Sunday, February 14, 2010

A boring dvar Torah about doors and doorposts, on Mishpatim

Summary: Unlike some of pashtanim discussed in this previous post on Mishpatim, the Vilna Gaon is extremely willing to interpret a pasuk against the established halachah. Just how he does that. And what the Karaites think. Plus, the example under consideration, about the door and the doorframe, leads us to a girsological variation in Onkelos, which we may attempt to resolve.

Post: What happens when a slave wishes to stay with his master? The pasuk in the beginning of Mishpatim states:

ו  וְהִגִּישׁוֹ אֲדֹנָיו, אֶל-הָאֱלֹהִים, וְהִגִּישׁוֹ אֶל-הַדֶּלֶת, אוֹ אֶל-הַמְּזוּזָה; וְרָצַע אֲדֹנָיו אֶת-אָזְנוֹ בַּמַּרְצֵעַ, וַעֲבָדוֹ לְעֹלָם.  {ס}6 then his master shall bring him unto God, and shall bring him to the door, or unto the door-post; and his master shall bore his ear through with an awl; and he shall serve him for ever. {S}

Thus, he is brought to the door (delet), or to the door-post (mezuzah). Rashi clarifies for us:

to the door or to the doorpost: I might think that the doorpost is [a] qualified [place] on which to bore [the servant’s ear]. Therefore, Scripture says: “and you shall thrust it into his ear and into the door” (Deut. 15:17), [meaning] “into the door,” but not “into the doorpost.” What then does or to the doorpost mean? [The text is] comparing the door to the doorpost. Just as the doorpost is upright [i.e., attached to the house; otherwise it is not called a doorpost], so is the door upright. [A detached door may not be used for the ritual of ear boring.]-[From Mechilta, Kid. 22b]אל הדלת או אל המזוזה: יכול שתהא המזוזה כשרה לרצוע עליה, תלמוד לומר (דברים טו יז) ונתתה באזנו ובדלת, בדלת ולא במזוזה, הא מה תלמוד לומר או אל המזוזה, הקיש דלת למזוזה מה מזוזה מעומד אף דלת מעומד:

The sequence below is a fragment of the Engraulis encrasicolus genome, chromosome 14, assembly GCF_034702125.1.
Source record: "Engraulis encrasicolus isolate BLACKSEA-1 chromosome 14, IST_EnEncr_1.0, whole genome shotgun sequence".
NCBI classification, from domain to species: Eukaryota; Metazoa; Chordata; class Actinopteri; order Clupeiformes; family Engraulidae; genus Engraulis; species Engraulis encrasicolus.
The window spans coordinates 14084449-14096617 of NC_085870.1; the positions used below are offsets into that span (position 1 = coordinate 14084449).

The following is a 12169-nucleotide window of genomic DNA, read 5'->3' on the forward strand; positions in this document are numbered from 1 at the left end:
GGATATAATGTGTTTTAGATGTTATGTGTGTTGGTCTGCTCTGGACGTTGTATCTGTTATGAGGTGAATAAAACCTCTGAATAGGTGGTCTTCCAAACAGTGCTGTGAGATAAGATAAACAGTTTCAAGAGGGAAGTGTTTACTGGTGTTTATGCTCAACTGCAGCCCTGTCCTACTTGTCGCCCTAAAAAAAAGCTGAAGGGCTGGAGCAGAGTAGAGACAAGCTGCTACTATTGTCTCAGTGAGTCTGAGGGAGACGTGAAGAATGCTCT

Thus, Chazal maintain that it is only a door, and not a doorpost. And they make use of the words "or a doorpost", to clarify just what sort of door. And this on the basis of harmonizing with pesukim in sefer Devarim.

Rashbam is willing to argue:
הדלת או אל המזוזה - לעין כל רוצע אזנו לסימן עבדות. ומזוזה אפילו בבית אבנים של עץ הם, ויכול לרצוע באזנו ובדלת. 
It is only important that the doorpost is made of wood if one would bore into it, together with the ear.

Ibn Ezra sidesteps the issue, by making the delet or mezuzah the place he is brought to. That does not mean that the boring must be done into the doorpost, as opposed to a door. Thus:
והמנהג להיותם בשער העיר יושבים, שיש לה דלתים ובריח וזה טעם אל הדלת או אל המזוזה, שיעשה זה לפני יושבי השער.

I think it interesting that Aharon ben Yosef the Karaite does not maintain it means "either or". Rather, it means "and". Karaites would certainly not be expected to give weight to Pharisee tradition, just as tradition. Yet he writes:

או is simply a connective, and sometimes it can be used for "and" instead of "or". He points to Mishlei 30:31:

לא  זַרְזִיר מָתְנַיִם אוֹ-תָיִשׁ;    וּמֶלֶךְ, אַלְקוּם עִמּוֹ.31 The greyhound; the he-goat also; and the king, against whom there is no rising up.

and Vayikra 26:

מא  אַף-אֲנִי, אֵלֵךְ עִמָּם בְּקֶרִי, וְהֵבֵאתִי אֹתָם, בְּאֶרֶץ אֹיְבֵיהֶם; אוֹ-אָז יִכָּנַע, לְבָבָם הֶעָרֵל, וְאָז, יִרְצוּ אֶת-עֲו‍ֹנָם.41 I also will walk contrary unto them, and bring them into the land of their enemies; if then perchance their uncircumcised heart be humbled, and they then be paid the punishment of their iniquity;